Important Details of Central Gonja District
- The District has 96 Pre-schools, 97 Primary schools, 31 Junior High Schools and 3 Senior High Schools. Enrolment in primary schools for the 2021/2022 academic year are 23,484. Teacher population at the various levels stands as follows: Preschool 86, Primary School 371, Junior High school 214 and 107 for Senior High Schools.
- With respect to transportation, the District is served with a network of feeder roads and tractor trails. With the exception of the trunk road that stretches from Buipe to Tamale and covers about 100 km, and portions of the Domeabra–Mpaha roads, none of the roads in the District is bitumen surfaced. Over 60% of the road network in the District is not engineered.
- The District has one (1) District Hospital, one (1) Private Hospital, one (1) Polyclinic, five (5) Health Centres and Twenty-Five (25) demarcated Community Health and Planning System (CHPS). The staff strength of the Ghana Health Service aside from the Directorate, stands at one (1) Medical Doctor, three (3) Medical Assistants, eighty-two (82) Staff Nurses, fifty-six (56) community health nurses, one hundred and sixty-two (162) Enrolled Nurses, forty-two (42) midwives, two (2) obstetric nurses and one (1) pharmacist.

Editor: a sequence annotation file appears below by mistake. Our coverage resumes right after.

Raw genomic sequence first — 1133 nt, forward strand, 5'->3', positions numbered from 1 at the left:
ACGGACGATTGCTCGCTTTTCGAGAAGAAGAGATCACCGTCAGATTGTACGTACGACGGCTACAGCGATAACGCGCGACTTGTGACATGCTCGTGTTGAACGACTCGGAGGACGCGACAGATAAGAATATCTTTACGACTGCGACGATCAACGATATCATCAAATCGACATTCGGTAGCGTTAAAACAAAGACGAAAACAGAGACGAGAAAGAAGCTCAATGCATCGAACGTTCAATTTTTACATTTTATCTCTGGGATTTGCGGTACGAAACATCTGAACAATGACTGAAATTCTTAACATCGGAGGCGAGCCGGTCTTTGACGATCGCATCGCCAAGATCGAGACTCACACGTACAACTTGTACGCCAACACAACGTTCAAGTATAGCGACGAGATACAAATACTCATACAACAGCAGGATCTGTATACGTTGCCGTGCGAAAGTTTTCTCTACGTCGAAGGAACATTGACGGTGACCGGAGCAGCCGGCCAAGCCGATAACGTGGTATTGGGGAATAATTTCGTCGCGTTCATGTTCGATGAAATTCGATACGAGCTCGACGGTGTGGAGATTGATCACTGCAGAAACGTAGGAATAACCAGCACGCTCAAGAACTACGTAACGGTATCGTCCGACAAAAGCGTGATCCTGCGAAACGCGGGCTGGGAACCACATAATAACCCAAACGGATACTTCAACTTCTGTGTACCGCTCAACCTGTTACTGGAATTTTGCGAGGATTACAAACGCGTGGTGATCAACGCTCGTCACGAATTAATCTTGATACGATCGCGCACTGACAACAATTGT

- Potable water supply in the District is generally poor with coverage of about 54% of the population. With the exception of the Yapei, Buipe and Fufulso Small Town Water Systems, no piped water system exists in any other community. The rest rely on boreholes with pump and surface water. More effort is required in the area of water provision to the rural communities in the District. The Assembly, in collaboration with UNICEF and other partners, is working hard to reduce Open Defecation which is a major sanitation issue in the District.
As a Local Government, the Central Gonja District Assembly is guided by the principles of popular participation, decentralization and development. By these principles, the staff of the Assembly are also guided by the culture of the Assembly which hinges on loyalty to government, discipline, promotion of transparency and efficiency.
The Assembly promotes participation of all stakeholders and community members in the governance and service delivery efforts of Government. This is very necessary for the attainment of the Assembly’s Vision and Mission for the promotion of peace and development in the Central Gonja District.